Exploring the Role of Public Insurance and Cultural Competence in Enhancing Treatment Access and Retention Among Racial/Ethnic Minorities
Background/Purpose:Health insurance coverage and quality of care are common factors believed to improve access for and retention of racial and ethnic minority groups in health care. However, there is little evidence that providers' acceptance of public insurance and provision of culturally responsive care decrease wait time and retention of minority populations in community-based substance abuse treatment. Drawing from organizational theories on implementation and cultural competence, we examined administrative and service related factors associated with client level responses to treatment, namely days to enter treatment and duration in treatment.
Methods:We merged survey data on program factors with administrative data on their client outcomes to capture program effects on clients' response to treatment engagement. We analyzed merged client and program data collected in 2010–2011 from publicly funded treatment programs in Los Angeles County, California. An analytical sample of 13,328 primarily African American and Latino clients nested within 104 treatment programs located in minority communities was analyzed using multilevel negative binomial regressions on count measures of days to initiate and days spent in treatment.
Results: We controlled for individual and program level factors. Individual characteristics included demographic variables and factors associated with treatment drop out (homelessness, history of mental health, HIV status and drug use severity), while program factors included size, regulation, funding and treatment modality. Results showed that programs that accepted public insurance (p < .001) and in which staff reported personal involvement (p < .01) and linkages and resources with minority communities (p < .001) were negatively associated with client wait time. Similarly, programs with culturally responsive policies and assessment and treatment practices (p< .05) were positively associated with retention in treatment, after controlling for individual and program characteristics.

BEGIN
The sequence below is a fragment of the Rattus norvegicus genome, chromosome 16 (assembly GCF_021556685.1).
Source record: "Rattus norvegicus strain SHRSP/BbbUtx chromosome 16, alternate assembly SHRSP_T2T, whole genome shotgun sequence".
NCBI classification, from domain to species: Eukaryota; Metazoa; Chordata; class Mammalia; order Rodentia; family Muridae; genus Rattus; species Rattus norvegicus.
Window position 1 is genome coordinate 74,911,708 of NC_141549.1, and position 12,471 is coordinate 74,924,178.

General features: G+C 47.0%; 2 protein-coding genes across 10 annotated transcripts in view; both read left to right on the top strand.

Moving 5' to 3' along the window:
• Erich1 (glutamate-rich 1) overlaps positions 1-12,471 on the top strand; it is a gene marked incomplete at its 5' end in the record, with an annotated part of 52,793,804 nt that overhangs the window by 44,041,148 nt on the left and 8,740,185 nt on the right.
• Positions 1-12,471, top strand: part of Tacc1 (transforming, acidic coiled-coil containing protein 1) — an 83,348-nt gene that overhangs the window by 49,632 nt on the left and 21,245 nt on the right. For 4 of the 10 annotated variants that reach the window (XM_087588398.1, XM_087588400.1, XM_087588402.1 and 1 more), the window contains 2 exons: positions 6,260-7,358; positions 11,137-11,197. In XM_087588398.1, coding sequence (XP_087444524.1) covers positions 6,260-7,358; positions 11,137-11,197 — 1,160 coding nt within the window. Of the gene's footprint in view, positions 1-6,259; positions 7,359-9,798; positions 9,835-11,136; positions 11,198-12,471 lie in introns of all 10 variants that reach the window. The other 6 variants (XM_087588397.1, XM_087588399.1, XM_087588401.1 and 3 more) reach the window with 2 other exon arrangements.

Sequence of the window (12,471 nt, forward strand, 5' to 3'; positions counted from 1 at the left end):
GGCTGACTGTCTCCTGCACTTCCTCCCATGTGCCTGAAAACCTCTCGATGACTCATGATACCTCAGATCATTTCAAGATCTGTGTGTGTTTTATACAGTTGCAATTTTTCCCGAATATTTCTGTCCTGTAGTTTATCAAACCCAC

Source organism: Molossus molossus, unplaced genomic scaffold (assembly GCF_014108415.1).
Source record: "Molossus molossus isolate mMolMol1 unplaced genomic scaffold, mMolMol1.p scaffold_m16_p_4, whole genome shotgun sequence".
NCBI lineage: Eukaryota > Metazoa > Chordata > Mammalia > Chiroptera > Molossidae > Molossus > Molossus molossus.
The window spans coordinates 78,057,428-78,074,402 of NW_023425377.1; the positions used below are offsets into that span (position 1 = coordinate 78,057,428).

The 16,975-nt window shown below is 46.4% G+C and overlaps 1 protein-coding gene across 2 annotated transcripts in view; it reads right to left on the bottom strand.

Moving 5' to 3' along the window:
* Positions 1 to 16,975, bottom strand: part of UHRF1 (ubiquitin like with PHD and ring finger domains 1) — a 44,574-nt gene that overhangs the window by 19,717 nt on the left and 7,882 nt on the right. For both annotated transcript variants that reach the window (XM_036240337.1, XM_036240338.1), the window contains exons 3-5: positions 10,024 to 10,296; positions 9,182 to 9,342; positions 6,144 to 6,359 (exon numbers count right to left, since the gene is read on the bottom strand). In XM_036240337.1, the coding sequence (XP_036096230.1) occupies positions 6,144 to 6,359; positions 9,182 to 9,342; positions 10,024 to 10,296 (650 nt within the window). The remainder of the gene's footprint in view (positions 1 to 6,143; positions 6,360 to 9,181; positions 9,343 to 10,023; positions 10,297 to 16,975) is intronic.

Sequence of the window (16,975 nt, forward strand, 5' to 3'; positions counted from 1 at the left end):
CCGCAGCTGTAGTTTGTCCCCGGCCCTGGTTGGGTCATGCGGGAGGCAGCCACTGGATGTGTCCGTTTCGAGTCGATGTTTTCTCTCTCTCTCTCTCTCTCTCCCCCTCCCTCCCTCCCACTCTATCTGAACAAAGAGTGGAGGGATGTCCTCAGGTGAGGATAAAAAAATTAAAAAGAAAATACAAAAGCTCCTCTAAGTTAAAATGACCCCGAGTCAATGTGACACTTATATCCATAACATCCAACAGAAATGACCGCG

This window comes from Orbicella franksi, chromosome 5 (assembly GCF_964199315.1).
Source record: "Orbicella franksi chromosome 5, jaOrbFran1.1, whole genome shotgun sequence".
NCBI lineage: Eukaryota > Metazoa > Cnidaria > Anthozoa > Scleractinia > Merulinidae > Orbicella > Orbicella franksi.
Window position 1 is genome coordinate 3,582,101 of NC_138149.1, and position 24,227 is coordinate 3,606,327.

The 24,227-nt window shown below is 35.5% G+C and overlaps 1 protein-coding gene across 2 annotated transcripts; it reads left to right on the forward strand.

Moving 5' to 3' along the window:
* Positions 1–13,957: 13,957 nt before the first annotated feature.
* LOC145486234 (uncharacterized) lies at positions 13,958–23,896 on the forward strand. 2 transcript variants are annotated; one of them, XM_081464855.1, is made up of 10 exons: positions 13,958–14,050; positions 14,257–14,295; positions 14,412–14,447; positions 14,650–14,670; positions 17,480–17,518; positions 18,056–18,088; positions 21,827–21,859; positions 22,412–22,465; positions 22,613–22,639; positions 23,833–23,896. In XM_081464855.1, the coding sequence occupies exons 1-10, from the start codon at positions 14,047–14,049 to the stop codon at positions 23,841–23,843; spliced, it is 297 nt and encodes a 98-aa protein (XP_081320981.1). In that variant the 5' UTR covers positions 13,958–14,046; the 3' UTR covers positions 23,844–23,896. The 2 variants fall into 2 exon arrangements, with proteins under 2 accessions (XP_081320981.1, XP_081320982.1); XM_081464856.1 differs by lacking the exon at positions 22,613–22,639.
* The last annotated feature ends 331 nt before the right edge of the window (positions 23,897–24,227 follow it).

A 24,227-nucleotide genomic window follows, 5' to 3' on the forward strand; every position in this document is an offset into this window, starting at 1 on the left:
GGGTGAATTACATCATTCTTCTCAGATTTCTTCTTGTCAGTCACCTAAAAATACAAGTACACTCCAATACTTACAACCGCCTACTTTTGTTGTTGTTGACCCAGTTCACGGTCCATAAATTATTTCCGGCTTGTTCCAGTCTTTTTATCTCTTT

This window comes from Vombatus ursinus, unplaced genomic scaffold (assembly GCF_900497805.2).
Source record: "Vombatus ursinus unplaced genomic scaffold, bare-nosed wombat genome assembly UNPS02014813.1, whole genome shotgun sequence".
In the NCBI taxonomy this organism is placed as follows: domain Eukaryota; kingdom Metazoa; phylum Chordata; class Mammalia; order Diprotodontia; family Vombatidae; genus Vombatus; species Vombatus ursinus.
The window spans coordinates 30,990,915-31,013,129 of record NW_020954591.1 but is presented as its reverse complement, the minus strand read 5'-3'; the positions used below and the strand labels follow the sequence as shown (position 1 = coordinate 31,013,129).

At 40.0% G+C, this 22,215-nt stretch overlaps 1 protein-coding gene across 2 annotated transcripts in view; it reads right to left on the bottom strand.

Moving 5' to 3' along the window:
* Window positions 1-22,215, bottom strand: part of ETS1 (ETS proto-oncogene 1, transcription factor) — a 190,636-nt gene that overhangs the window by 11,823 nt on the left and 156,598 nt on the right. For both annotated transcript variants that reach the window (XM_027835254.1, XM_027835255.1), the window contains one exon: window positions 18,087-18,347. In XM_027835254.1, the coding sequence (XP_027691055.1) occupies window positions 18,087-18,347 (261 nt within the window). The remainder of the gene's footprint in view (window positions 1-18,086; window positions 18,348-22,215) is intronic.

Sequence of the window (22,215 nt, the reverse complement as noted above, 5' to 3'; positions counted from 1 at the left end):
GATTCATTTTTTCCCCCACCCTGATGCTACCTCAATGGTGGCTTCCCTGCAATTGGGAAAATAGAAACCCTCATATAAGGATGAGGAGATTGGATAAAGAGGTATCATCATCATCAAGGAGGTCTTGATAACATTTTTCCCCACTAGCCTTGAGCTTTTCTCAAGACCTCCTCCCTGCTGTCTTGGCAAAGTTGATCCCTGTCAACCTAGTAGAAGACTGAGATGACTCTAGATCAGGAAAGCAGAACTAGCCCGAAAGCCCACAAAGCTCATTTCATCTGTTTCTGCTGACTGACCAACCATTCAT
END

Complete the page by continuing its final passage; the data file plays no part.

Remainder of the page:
Conclusions/Implications:These preliminary findings provide an evidentiary base for the role of community-based financial and cultural practices in improving accessibility and treatment adherence in a population at high risk of treatment dropout. Implications related to health care reform legislation, which seeks to expand public insurance and enhance culturally competent care, are discussed.